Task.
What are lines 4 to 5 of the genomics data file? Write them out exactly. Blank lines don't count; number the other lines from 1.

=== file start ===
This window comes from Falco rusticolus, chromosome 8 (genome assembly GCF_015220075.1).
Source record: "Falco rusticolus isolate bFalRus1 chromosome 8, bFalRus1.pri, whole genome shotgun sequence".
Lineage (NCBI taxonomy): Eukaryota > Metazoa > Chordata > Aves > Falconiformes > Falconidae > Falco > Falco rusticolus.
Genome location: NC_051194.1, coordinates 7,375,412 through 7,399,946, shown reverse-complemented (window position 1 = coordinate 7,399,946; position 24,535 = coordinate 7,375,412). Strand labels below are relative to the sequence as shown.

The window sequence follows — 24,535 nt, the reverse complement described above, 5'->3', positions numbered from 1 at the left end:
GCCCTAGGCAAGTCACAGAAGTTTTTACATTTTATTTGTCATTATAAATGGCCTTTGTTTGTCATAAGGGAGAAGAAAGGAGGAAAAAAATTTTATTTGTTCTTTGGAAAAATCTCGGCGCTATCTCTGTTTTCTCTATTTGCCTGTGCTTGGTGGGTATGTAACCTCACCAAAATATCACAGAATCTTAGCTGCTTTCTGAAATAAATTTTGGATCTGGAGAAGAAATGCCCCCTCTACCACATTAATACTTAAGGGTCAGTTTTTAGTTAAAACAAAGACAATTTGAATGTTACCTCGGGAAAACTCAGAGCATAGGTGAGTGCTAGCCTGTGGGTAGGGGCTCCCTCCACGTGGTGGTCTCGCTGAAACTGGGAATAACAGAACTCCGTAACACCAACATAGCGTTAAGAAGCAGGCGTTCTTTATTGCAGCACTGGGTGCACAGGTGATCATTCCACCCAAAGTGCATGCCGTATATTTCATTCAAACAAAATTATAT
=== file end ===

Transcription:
Genome location: NC_051194.1, coordinates 7,375,412 through 7,399,946, shown reverse-complemented (window position 1 = coordinate 7,399,946; position 24,535 = coordinate 7,375,412). Strand labels below are relative to the sequence as shown.

The window sequence follows — 24,535 nt, the reverse complement described above, 5'->3', positions numbered from 1 at the left end: